Election post-mortem: lemons to lemonade
As the old saying goes, "when life gives you lemons, you make lemonade".
Herewith, a list of some of the lemons from the recent election and the lemonade they could offer.
Election return lemons: the race is over. Obama won. The liberals have two out of three branches of government...with the third (the judiciary) hanging in the balance. Those are pretty big lemons.
Lemonade: conservatives have an opportunity to re-focus our message on our principles and define ourselves in stark relief to the inevitable liberal overreach...and then be positioned to catch those folks in the middle who will soon come down with a case of buyer's remorse.
Strategy lemons: McCain's strategy of "reaching out" failed, (reliable red states turning blue?). Lemonade: "reach-across-the-aisleism" as a strategy is now thoroughly discredited. Good riddance.
Our path is clear: sharpen the differences between ourselves and liberals. Give the public reason to support us by offering a clear, principled vision for conservative governance that applies our principles to the problems of the day. As Ronald Reagan suggested, we have to hold our conservative banner high and define the differences between ourselves and the opposition in bright, bold colors - not pale pastels.
More lemonade: we got Sarah Palin out of the deal.
Tech lemons: we got our tail whipped with new political applications of existing technology. This is important because the Republican Party apparatus serves as the political vehicle of choice for the conservative movement. But the vehicle needs servicing - big time. The other guys are driving a Corvette, and we're in an Oldsmobile. Time to upgrade.
Lemonade: we can do like the Japanese used to do; take a competitor's existing product and make it better, fast and cheaper...then take their market share.
Lemon: McCain ignored the social issues and lost. Lemonade: he lost in large part because he ignored the social issues.
Socially conservative issues faired well at the ballot box...demonstrating that people do vote on the basis of issues when they are actually AWARE of the issues, (note to McCain staff).
Amazingly, we went through pretty much an entire presidential campaign where our guy did little to nothing to highlight the culturally offensive positions of his opposition. Here you had a guy that's been rated as the single most liberal member of the US Senate with issue positions that weren't just to the left of the American public, but to the left of Ted Kennedy and Barbara Boxer, and it was left to third party groups to raise the issues. Go figure.
If the public doesn't hear the candidate himself make these distinctions, they don't have as much credibility. And, for whatever reason, McCain wouldn't make an effort. It was like taking a knife to a gunfight. When you've got clear advantages on key, salient social issues, you USE them.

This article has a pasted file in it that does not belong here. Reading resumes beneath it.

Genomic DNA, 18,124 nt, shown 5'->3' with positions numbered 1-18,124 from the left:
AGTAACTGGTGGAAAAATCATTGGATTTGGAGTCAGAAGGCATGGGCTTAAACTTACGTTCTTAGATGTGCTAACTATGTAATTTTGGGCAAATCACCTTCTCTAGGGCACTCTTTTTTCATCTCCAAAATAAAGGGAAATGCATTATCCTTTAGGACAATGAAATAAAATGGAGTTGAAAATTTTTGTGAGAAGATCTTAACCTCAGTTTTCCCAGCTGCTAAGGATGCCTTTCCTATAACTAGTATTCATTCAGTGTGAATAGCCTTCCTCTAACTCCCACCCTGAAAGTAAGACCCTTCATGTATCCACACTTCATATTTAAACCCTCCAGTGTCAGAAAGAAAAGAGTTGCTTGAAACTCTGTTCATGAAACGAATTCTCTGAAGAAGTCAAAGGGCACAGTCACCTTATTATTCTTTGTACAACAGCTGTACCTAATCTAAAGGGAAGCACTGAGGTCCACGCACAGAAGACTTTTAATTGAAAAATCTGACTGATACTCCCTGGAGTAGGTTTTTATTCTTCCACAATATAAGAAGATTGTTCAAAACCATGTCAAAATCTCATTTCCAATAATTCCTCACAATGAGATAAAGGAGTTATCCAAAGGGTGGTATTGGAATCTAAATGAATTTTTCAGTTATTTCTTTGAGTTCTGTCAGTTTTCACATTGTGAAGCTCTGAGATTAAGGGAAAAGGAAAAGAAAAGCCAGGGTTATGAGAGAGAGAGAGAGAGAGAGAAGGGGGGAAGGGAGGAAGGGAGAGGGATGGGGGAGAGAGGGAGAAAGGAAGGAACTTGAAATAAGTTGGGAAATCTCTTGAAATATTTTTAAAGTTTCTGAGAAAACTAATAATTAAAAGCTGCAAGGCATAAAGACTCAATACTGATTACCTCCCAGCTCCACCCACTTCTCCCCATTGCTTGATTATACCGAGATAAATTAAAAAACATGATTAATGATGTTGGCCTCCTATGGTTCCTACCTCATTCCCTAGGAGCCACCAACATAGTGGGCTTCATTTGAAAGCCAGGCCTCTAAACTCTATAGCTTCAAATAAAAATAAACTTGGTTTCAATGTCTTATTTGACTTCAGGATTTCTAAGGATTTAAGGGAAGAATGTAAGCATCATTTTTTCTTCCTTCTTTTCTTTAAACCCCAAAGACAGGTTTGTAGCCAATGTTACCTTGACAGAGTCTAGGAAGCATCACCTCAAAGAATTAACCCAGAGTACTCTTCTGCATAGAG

Meanwhile an amendment to ban gay marriage passes, (of all places), in California - and by the same margin as Obama's national popular vote total, 52% to 48%.
Economic lemons: the liberals will now be completely in charge of spending. Lemonade: the liberals will now be completely in charge of spending.
We lost an election when the economy seems ready to head even farther downhill...and you can bet it will when it gets its pending dose of unbridled liberal economics. Now they'll have to deal with the political consequences.
More lemonade: The 2010 elections will set the table for the redistricting that will follow the next national census, resulting in new lines for congressional, state house and state senate seats that will impact the political landscape for a decade. If there's a good time to bounce back, that's it.
Legislative lemons: the liberals want to raise taxes, kill conservative talk-radio, end secret ballots for union elections, overturn the Defense of Marriage Act and pass the pro-abortion "Freedom of Choice Act"; and that's just for starters. Lemonade: These are all issues that were NOT highlighted in the campaign, (either by them, or our own candidate unfortunately). Not the kind of "change" that most independents voted for. We can oppose with abandon and be there waiting for them when they "come home".
And the best lemonade of all? We have another stunning example of what doesn't work; and several historical examples of what does - which should make our decision about what to do next a good bit easier.